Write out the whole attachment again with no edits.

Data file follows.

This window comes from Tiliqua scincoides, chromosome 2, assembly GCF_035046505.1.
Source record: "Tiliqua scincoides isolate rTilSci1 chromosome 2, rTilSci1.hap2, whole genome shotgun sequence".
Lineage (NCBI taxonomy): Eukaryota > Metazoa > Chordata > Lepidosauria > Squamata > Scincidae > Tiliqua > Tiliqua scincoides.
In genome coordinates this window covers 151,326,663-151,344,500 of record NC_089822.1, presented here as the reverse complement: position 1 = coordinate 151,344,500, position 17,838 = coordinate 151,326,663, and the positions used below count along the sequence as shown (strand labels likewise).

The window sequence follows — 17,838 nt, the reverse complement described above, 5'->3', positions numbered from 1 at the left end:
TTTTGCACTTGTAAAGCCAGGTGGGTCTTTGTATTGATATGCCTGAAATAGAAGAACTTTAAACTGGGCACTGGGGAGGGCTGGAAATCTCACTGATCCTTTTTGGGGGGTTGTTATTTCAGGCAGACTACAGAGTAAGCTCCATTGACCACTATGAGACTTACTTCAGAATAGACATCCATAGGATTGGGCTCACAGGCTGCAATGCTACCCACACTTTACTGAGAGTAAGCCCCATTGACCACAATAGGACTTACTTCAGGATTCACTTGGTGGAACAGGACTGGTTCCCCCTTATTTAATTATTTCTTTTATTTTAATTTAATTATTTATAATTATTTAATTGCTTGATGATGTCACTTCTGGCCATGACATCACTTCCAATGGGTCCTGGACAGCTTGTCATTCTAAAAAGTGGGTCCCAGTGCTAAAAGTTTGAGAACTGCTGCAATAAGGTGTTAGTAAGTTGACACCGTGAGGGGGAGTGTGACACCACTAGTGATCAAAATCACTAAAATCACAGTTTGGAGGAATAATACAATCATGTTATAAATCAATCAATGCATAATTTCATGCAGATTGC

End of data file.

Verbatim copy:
This window comes from Tiliqua scincoides, chromosome 2, assembly GCF_035046505.1.
Source record: "Tiliqua scincoides isolate rTilSci1 chromosome 2, rTilSci1.hap2, whole genome shotgun sequence".
Lineage (NCBI taxonomy): Eukaryota > Metazoa > Chordata > Lepidosauria > Squamata > Scincidae > Tiliqua > Tiliqua scincoides.
In genome coordinates this window covers 151,326,663-151,344,500 of record NC_089822.1, presented here as the reverse complement: position 1 = coordinate 151,344,500, position 17,838 = coordinate 151,326,663, and the positions used below count along the sequence as shown (strand labels likewise).

The window sequence follows — 17,838 nt, the reverse complement described above, 5'->3', positions numbered from 1 at the left end:
TTTTGCACTTGTAAAGCCAGGTGGGTCTTTGTATTGATATGCCTGAAATAGAAGAACTTTAAACTGGGCACTGGGGAGGGCTGGAAATCTCACTGATCCTTTTTGGGGGGTTGTTATTTCAGGCAGACTACAGAGTAAGCTCCATTGACCACTATGAGACTTACTTCAGAATAGACATCCATAGGATTGGGCTCACAGGCTGCAATGCTACCCACACTTTACTGAGAGTAAGCCCCATTGACCACAATAGGACTTACTTCAGGATTCACTTGGTGGAACAGGACTGGTTCCCCCTTATTTAATTATTTCTTTTATTTTAATTTAATTATTTATAATTATTTAATTGCTTGATGATGTCACTTCTGGCCATGACATCACTTCCAATGGGTCCTGGACAGCTTGTCATTCTAAAAAGTGGGTCCCAGTGCTAAAAGTTTGAGAACTGCTGCAATAAGGTGTTAGTAAGTTGACACCGTGAGGGGGAGTGTGACACCACTAGTGATCAAAATCACTAAAATCACAGTTTGGAGGAATAATACAATCATGTTATAAATCAATCAATGCATAATTTCATGCAGATTGC